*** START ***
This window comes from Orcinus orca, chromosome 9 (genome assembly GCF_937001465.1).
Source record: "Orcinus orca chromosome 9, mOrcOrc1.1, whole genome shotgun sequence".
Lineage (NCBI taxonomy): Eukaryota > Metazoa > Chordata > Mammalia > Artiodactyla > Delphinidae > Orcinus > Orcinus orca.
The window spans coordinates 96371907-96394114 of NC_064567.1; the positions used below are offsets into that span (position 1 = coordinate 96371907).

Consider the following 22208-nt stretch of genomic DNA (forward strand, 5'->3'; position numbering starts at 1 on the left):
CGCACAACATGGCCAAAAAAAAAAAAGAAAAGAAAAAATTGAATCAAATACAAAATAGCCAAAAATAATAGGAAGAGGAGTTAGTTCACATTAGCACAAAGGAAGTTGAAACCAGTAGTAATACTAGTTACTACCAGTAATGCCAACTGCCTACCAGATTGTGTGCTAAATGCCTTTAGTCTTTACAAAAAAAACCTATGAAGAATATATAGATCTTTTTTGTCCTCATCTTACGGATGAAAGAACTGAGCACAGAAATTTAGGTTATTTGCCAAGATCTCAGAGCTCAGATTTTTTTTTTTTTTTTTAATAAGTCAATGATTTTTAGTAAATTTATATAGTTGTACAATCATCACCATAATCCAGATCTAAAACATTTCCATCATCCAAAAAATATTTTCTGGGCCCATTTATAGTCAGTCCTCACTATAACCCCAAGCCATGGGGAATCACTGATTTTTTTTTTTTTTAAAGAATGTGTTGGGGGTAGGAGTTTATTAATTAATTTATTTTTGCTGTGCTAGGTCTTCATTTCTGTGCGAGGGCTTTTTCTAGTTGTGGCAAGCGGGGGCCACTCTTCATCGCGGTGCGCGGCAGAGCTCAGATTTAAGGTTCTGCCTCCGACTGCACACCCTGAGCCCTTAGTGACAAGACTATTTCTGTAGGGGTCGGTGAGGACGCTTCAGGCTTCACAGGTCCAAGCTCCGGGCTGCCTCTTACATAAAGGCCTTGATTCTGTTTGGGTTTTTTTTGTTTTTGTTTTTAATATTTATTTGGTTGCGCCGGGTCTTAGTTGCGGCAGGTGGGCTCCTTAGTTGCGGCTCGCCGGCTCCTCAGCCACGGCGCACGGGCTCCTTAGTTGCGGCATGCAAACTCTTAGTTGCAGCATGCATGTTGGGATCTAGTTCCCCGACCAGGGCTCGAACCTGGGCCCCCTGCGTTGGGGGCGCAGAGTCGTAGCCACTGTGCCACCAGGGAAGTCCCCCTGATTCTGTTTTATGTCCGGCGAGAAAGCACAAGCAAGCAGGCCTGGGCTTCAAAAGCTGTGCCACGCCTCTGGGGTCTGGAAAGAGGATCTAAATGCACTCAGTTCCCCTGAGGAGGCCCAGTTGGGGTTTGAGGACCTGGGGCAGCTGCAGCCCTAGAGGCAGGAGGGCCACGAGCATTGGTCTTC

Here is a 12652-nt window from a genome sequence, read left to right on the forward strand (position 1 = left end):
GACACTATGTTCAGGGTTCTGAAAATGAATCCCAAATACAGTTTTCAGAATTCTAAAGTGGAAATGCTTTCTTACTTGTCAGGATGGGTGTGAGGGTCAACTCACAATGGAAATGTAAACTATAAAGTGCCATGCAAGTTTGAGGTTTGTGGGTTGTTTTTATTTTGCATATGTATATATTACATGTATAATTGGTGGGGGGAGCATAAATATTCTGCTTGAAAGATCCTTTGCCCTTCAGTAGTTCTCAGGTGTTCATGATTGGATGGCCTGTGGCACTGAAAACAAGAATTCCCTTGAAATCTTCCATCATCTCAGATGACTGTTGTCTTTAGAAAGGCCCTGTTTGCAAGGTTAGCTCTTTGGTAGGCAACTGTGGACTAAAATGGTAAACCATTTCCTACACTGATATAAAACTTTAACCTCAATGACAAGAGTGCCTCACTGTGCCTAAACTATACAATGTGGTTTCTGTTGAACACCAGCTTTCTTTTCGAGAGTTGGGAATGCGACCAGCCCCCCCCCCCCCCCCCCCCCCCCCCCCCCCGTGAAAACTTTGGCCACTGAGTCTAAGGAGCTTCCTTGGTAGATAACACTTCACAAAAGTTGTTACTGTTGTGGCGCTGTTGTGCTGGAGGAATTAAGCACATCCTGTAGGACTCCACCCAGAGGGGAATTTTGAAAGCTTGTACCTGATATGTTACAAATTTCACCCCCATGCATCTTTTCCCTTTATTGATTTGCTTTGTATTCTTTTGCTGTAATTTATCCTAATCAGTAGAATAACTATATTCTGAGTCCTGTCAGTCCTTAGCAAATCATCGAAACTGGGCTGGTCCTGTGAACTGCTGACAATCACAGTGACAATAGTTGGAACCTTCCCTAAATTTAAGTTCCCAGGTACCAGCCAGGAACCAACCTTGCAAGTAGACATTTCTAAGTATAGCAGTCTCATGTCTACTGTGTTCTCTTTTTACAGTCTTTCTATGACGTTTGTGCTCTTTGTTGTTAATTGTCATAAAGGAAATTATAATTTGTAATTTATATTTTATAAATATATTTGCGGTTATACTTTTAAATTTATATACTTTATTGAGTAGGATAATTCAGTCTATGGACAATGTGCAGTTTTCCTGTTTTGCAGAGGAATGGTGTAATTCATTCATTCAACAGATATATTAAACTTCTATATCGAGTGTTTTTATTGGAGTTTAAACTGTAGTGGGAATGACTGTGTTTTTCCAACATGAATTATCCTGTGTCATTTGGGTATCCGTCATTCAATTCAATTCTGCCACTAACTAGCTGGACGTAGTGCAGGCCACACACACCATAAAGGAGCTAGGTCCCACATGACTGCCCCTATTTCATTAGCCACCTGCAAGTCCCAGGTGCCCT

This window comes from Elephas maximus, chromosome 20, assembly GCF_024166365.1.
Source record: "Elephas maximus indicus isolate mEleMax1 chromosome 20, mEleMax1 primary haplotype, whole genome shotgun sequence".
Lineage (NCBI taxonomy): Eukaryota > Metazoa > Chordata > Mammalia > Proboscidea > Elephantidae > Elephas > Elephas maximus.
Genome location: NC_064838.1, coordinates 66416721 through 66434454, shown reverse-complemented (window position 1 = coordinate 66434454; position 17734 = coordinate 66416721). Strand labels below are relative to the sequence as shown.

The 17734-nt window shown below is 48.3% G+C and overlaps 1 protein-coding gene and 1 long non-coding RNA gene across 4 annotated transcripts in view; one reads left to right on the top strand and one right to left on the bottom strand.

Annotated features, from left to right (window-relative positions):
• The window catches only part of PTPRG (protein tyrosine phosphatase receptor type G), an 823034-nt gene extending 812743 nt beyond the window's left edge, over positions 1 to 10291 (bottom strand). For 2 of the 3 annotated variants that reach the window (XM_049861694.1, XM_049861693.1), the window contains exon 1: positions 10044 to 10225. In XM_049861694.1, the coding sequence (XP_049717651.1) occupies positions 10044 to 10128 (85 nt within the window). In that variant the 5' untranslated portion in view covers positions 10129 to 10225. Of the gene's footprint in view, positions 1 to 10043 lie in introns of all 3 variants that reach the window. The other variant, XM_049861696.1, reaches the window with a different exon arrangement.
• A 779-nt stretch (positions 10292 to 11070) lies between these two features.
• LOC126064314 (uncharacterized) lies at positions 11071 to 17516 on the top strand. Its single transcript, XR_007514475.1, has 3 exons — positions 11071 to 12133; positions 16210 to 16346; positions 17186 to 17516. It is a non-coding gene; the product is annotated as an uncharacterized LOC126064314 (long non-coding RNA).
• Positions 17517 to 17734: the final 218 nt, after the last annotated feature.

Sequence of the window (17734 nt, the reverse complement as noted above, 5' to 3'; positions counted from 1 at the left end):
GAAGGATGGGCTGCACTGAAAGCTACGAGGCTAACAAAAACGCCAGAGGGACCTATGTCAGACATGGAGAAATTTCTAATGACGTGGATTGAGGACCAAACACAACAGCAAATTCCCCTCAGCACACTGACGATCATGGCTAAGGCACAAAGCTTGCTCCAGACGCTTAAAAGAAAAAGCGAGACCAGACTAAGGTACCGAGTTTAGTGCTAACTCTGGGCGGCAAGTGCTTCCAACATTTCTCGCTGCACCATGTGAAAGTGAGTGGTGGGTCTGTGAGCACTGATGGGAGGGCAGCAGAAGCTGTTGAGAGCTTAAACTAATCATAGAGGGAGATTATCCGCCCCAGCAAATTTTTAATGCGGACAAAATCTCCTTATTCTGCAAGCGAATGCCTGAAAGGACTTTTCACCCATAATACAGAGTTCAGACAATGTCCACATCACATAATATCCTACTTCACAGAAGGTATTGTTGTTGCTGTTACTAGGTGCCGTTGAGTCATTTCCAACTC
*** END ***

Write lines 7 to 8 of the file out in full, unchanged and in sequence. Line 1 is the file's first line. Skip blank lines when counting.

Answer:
Here is a 12652-nt window from a genome sequence, read left to right on the forward strand (position 1 = left end):
GACACTATGTTCAGGGTTCTGAAAATGAATCCCAAATACAGTTTTCAGAATTCTAAAGTGGAAATGCTTTCTTACTTGTCAGGATGGGTGTGAGGGTCAACTCACAATGGAAATGTAAACTATAAAGTGCCATGCAAGTTTGAGGTTTGTGGGTTGTTTTTATTTTGCATATGTATATATTACATGTATAATTGGTGGGGGGAGCATAAATATTCTGCTTGAAAGATCCTTTGCCCTTCAGTAGTTCTCAGGTGTTCATGATTGGATGGCCTGTGGCACTGAAAACAAGAATTCCCTTGAAATCTTCCATCATCTCAGATGACTGTTGTCTTTAGAAAGGCCCTGTTTGCAAGGTTAGCTCTTTGGTAGGCAACTGTGGACTAAAATGGTAAACCATTTCCTACACTGATATAAAACTTTAACCTCAATGACAAGAGTGCCTCACTGTGCCTAAACTATACAATGTGGTTTCTGTTGAACACCAGCTTTCTTTTCGAGAGTTGGGAATGCGACCAGCCCCCCCCCCCCCCCCCCCCCCCCCCCCCCCGTGAAAACTTTGGCCACTGAGTCTAAGGAGCTTCCTTGGTAGATAACACTTCACAAAAGTTGTTACTGTTGTGGCGCTGTTGTGCTGGAGGAATTAAGCACATCCTGTAGGACTCCACCCAGAGGGGAATTTTGAAAGCTTGTACCTGATATGTTACAAATTTCACCCCCATGCATCTTTTCCCTTTATTGATTTGCTTTGTATTCTTTTGCTGTAATTTATCCTAATCAGTAGAATAACTATATTCTGAGTCCTGTCAGTCCTTAGCAAATCATCGAAACTGGGCTGGTCCTGTGAACTGCTGACAATCACAGTGACAATAGTTGGAACCTTCCCTAAATTTAAGTTCCCAGGTACCAGCCAGGAACCAACCTTGCAAGTAGACATTTCTAAGTATAGCAGTCTCATGTCTACTGTGTTCTCTTTTTACAGTCTTTCTATGACGTTTGTGCTCTTTGTTGTTAATTGTCATAAAGGAAATTATAATTTGTAATTTATATTTTATAAATATATTTGCGGTTATACTTTTAAATTTATATACTTTATTGAGTAGGATAATTCAGTCTATGGACAATGTGCAGTTTTCCTGTTTTGCAGAGGAATGGTGTAATTCATTCATTCAACAGATATATTAAACTTCTATATCGAGTGTTTTTATTGGAGTTTAAACTGTAGTGGGAATGACTGTGTTTTTCCAACATGAATTATCCTGTGTCATTTGGGTATCCGTCATTCAATTCAATTCTGCCACTAACTAGCTGGACGTAGTGCAGGCCACACACACCATAAAGGAGCTAGGTCCCACATGACTGCCCCTATTTCATTAGCCACCTGCAAGTCCCAGGTGCCCT